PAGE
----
Protein Physics: A Course of Lectures covers the most general problems of protein structure, folding and function.
It describes key experimental facts and introduces concepts and theories, dealing with fibrous, membrane, and water-soluble globular proteins, in both their native and denatured states. The book systematically summarizes and presents the results of several decades of worldwide fundamental research on protein physics, structure, and folding, describing many physical models that help readers make estimates and predictions of physical processes that occur in proteins. New to this revised edition is the inclusion of novel information on amyloid aggregation, natively disordered proteins, protein folding in vivo, protein motors, misfolding, chameleon proteins, advances in protein engineering & design, and advances in the modeling of protein folding. Further, the book provides problems with solutions, many new and updated references, and physical and mathematical appendices.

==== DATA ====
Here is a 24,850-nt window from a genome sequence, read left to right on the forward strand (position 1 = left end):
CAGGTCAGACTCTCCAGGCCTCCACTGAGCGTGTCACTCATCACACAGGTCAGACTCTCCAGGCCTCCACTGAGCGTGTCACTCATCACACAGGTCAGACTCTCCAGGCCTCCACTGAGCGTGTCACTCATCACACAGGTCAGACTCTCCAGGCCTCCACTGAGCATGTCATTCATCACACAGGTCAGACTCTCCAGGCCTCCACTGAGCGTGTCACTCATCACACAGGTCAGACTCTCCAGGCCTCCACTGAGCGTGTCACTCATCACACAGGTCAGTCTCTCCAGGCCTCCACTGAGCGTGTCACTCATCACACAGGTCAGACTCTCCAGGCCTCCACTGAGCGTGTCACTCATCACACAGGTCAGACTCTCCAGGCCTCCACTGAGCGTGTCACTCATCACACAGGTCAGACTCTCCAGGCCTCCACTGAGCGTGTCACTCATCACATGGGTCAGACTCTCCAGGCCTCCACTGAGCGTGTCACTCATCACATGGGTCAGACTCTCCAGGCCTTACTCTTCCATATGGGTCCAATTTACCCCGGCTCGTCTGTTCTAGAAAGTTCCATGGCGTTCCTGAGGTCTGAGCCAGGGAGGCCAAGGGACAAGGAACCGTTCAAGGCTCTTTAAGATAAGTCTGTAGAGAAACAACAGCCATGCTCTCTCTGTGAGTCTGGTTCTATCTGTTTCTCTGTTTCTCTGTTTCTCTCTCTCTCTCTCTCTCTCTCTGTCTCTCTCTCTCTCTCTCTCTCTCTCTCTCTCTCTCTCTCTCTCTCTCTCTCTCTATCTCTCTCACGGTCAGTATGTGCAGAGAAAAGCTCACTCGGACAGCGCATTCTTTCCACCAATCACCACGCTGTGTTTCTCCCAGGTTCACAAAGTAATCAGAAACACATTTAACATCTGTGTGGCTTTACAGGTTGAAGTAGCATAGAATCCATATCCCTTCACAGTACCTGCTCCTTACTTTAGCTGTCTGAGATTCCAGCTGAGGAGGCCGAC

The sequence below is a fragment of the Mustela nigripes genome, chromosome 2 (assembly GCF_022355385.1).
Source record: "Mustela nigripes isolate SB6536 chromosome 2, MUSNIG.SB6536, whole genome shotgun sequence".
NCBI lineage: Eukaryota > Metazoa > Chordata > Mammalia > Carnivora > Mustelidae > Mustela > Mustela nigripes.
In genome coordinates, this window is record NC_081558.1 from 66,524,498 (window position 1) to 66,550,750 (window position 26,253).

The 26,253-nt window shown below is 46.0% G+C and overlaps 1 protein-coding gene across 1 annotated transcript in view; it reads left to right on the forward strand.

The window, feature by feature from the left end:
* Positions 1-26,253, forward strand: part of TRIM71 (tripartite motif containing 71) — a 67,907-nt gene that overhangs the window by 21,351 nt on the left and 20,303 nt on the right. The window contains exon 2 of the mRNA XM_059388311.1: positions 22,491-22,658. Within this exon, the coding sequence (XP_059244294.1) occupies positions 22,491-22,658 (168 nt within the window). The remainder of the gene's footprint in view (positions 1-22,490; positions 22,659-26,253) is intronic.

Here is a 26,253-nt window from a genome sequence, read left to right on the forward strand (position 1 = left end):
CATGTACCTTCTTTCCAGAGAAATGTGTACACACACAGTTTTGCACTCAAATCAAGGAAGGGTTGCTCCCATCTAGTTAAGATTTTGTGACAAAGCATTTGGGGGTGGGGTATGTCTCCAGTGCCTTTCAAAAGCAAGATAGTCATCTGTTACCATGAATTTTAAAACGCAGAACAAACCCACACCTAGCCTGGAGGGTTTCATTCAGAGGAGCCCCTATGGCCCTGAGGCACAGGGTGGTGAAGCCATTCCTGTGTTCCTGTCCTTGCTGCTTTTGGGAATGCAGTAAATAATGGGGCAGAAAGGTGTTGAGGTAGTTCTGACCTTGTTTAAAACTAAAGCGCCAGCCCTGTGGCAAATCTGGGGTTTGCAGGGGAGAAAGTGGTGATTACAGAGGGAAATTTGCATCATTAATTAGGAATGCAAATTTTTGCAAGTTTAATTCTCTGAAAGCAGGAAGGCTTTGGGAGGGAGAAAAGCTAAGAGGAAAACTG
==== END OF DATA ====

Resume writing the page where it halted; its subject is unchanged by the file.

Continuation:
In addition, new figures (including stereo drawings, with a special appendix showing how to use them) are added, making this an ideal resource for graduate and advanced undergraduate students and researchers in academia in the fields of biophysics, physics, biochemistry, biologists, biotechnology, and chemistry.